Utah man ordered to rip out his new xeriscape landscaping by his HOA
Matt Gephardt & Cindy St. Clair, KSL TV
LEHI, Utah (KSL TV) — As he was building a new home in Lehi, Jared Hadley was eager to heed the calls to put in landscaping that uses little or no water.
“We saw it as an opportunity to be like, hey, we could really make a difference in the environment,” he said.
Hadley installed landscaping consisting of a few water-wise plants surrounded by river rocks and decorative gravel. “It looks beautiful,” he said.
It’s the sort of landscaping that has the hearty support of everyone from water scientists and Utah politicos.
But you know who doesn’t like it? Hadley’s homeowner’s association.
An email from his HOA, Holbrook Farms, states that he’s likely going to have to tear out the gravel parts to put in something of which they approve like “mulch, river rock, or sod.”
Hadley says he protested, pointing out that gravel is the better option.
“There’s not chemicals like mulch. It’s not sod, where we’re having to water it,” he said.
By email, an HOA representative told Hadley should have submitted an application and site plan before doing the work. He was instructed to submit the documents for the already completed work but admonished that if the HOA doesn’t sign off, and the representative is “confident” they won’t, Hadley will have to fix it to their liking or face fines.
And indeed, Thursday, Hadley got word that his landscaping is not approved and he is being ordered to replace it. “It just, it’s mind-boggling,” he said.
An HOA ruling with an iron fist on what an exterior can look like is not unique. In fact, the KSL Investigators have heard from more than a dozen people who live in various HOA’s in Utah saying they want to install xeriscaping or artificial grass to conserve water but are being rebuffed by their associations.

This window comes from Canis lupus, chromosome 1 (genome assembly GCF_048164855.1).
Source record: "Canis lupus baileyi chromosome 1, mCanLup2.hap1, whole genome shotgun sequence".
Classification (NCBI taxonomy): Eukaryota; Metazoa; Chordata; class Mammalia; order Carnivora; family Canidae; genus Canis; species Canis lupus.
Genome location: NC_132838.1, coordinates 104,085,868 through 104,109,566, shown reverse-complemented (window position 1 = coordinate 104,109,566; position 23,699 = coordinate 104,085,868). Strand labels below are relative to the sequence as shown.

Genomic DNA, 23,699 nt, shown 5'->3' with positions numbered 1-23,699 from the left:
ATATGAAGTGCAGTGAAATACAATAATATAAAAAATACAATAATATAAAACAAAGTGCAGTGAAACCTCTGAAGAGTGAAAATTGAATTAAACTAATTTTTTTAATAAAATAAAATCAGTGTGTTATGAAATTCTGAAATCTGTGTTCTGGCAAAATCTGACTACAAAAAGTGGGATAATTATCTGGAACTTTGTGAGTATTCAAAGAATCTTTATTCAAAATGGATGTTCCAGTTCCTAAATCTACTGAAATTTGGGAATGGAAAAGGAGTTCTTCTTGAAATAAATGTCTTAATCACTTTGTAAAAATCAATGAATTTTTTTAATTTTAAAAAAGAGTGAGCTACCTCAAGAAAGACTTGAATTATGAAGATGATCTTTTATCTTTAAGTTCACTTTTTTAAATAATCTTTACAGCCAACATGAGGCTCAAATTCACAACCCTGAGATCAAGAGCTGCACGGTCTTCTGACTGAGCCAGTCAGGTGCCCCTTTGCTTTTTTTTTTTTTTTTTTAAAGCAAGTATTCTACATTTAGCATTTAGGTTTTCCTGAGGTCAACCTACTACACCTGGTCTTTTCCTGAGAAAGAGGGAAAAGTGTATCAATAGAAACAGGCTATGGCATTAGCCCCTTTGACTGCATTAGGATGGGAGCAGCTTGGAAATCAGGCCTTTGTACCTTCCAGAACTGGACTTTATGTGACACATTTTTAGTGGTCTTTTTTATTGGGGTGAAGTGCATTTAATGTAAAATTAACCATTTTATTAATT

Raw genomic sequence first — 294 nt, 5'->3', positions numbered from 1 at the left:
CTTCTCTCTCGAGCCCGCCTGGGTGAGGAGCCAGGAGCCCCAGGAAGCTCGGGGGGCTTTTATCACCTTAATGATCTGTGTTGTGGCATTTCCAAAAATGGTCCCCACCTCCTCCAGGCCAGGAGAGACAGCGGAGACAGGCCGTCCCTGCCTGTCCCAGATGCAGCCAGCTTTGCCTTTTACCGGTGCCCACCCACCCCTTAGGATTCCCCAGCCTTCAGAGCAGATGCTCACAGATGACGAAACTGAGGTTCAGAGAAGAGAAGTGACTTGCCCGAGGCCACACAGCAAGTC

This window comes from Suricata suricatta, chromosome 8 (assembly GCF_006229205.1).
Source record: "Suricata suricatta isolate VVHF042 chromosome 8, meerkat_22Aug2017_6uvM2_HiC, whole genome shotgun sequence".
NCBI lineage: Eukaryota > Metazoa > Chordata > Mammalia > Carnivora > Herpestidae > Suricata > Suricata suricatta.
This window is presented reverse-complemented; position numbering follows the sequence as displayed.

The question is: Can they do that?
Here in Utah there is a new law, HB282, which says municipalities and HOA’s cannot have rules that prohibit water-wise landscaping.
Sen. Mike McKell, who co-sponsored the new legislation, says the bill was inspired by Utah’s dire water situation as well as predictable water issues for decades to come.
“We’re in a drought,” McKell told the KSL Investigators. “We’re also in a state that is growing at a rate that’s just not sustainable without making improvements across the state.”
McKell says he thinks the bill struck an important balance of requiring government agencies and associations to allow people who want to conserve the legal protection to do so without banning cities and associations from making sure their communities keep their aesthetics.
He says the point of the law is to “make sure that if somebody’s got a good plan that includes xeriscaping, let’s make sure that they can do that.”
Back to Hadley, can Holbrook Farms force him to remove the water-wise-gravel or other xeriscaping he already installed? The association certainly thinks so.
Holbrook Farms refused to talk about any of this on camera and refused to discuss Hadley’s situation at all.
When asked if they believe their landscaping policies are in line with current Utah law, Holbrook Farms’ community manager Amanda Howell responded by email saying, “yes.”
“Holbrook Farms has actively implemented water-wise landscaping techniques into our community’s covenants, conditions and regulations for the last five years,” Howell said in an email. “All homeowners must comply with our existing site plan review process before making any exterior modifications to their home.”
HB282 spells out that HOAs may force homeowners to comply with site plan submission and review processes.
According to the HOA’s rules, most landscaping material that uses zero water is forbidden from being “substantially” used, including concrete, masonry products, pavers, brick, stone, cobblestone, tile, terrazzo, slabs, slate, rock, pebbles, gravel, wood, woodchips, bark, decking and artificial turf.
Holbrook Farms sent the KSL Investigators a copy of a brochure they gave to Hadley. It depicts water-wise landscape ideas that are approved. Most of the images in the brochure feature grass and other plants, all of which, Hadley points out, require more water than the decorative gravel he’s likely going to be forced to remove.
Asked if he’d do anything differently if he had to do it over again, he said, “I would not purchase a home through an HOA.”